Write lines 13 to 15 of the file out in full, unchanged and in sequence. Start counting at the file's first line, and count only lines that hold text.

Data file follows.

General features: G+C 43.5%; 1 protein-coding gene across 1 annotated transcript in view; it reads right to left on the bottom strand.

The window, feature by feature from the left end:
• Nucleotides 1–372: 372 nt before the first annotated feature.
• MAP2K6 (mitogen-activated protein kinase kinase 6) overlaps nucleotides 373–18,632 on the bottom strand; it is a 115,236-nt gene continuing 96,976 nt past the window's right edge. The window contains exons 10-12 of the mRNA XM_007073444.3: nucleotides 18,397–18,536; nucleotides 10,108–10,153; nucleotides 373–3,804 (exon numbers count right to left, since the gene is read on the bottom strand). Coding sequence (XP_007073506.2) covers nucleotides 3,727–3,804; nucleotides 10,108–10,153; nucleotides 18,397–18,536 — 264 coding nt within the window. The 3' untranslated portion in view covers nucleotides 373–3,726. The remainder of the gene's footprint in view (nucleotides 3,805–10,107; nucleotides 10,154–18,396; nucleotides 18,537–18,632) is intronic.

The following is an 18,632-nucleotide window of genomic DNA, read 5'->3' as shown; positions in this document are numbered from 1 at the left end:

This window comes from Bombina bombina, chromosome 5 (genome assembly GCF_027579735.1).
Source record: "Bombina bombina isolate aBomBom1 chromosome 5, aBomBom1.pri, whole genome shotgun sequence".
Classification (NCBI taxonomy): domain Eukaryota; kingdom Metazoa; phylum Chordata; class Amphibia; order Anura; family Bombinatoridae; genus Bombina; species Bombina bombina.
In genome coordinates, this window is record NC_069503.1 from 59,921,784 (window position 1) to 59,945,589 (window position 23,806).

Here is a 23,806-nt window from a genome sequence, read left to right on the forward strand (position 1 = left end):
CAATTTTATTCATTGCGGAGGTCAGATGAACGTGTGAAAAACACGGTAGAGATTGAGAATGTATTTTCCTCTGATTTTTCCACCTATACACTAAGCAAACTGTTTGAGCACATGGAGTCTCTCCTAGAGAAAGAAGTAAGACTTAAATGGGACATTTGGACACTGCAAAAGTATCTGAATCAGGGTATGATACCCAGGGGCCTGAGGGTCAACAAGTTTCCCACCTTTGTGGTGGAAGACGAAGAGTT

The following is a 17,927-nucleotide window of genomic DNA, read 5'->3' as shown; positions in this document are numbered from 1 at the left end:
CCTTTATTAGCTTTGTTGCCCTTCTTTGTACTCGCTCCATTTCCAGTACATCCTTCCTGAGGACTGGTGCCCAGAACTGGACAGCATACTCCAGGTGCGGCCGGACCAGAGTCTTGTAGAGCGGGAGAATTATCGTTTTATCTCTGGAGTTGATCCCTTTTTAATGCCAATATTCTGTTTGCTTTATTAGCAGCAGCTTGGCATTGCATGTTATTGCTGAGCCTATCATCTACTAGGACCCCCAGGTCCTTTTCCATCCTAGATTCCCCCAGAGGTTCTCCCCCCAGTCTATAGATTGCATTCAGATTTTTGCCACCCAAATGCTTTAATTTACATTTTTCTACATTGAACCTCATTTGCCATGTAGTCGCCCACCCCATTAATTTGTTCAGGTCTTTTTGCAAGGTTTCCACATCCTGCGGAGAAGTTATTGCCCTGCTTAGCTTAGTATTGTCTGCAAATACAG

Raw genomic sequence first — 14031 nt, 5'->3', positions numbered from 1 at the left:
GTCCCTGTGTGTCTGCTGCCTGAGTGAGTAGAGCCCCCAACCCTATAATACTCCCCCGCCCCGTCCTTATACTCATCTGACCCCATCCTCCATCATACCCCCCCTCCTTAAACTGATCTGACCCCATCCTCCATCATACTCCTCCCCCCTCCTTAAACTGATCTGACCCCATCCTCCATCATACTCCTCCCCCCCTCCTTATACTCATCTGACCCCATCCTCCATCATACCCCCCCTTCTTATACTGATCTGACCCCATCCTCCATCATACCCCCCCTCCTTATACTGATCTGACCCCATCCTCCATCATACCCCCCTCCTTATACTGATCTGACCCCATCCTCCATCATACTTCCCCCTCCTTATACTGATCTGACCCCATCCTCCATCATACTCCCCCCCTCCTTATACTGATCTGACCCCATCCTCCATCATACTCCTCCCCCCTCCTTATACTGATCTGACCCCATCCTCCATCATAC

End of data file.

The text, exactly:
CCTTTATTAGCTTTGTTGCCCTTCTTTGTACTCGCTCCATTTCCAGTACATCCTTCCTGAGGACTGGTGCCCAGAACTGGACAGCATACTCCAGGTGCGGCCGGACCAGAGTCTTGTAGAGCGGGAGAATTATCGTTTTATCTCTGGAGTTGATCCCTTTTTAATGCCAATATTCTGTTTGCTTTATTAGCAGCAGCTTGGCATTGCATGTTATTGCTGAGCCTATCATCTACTAGGACCCCCAGGTCCTTTTCCATCCTAGATTCCCCCAGAGGTTCTCCCCCCAGTCTATAGATTGCATTCAGATTTTTGCCACCCAAATGCTTTAATTTACATTTTTCTACATTGAACCTCATTTGCCATGTAGTCGCCCACCCCATTAATTTGTTCAGGTCTTTTTGCAAGGTTTCCACATCCTGCGGAGAAGTTATTGCCCTGCTTAGCTTAGTATTGTCTGCAAATACAG

Raw genomic sequence first — 14031 nt, 5'->3', positions numbered from 1 at the left:
GTCCCTGTGTGTCTGCTGCCTGAGTGAGTAGAGCCCCCAACCCTATAATACTCCCCCGCCCCGTCCTTATACTCATCTGACCCCATCCTCCATCATACCCCCCCTCCTTAAACTGATCTGACCCCATCCTCCATCATACTCCTCCCCCCTCCTTAAACTGATCTGACCCCATCCTCCATCATACTCCTCCCCCCCTCCTTATACTCATCTGACCCCATCCTCCATCATACCCCCCCTTCTTATACTGATCTGACCCCATCCTCCATCATACCCCCCCTCCTTATACTGATCTGACCCCATCCTCCATCATACCCCCCTCCTTATACTGATCTGACCCCATCCTCCATCATACTTCCCCCTCCTTATACTGATCTGACCCCATCCTCCATCATACTCCCCCCCTCCTTATACTGATCTGACCCCATCCTCCATCATACTCCTCCCCCCTCCTTATACTGATCTGACCCCATCCTCCATCATAC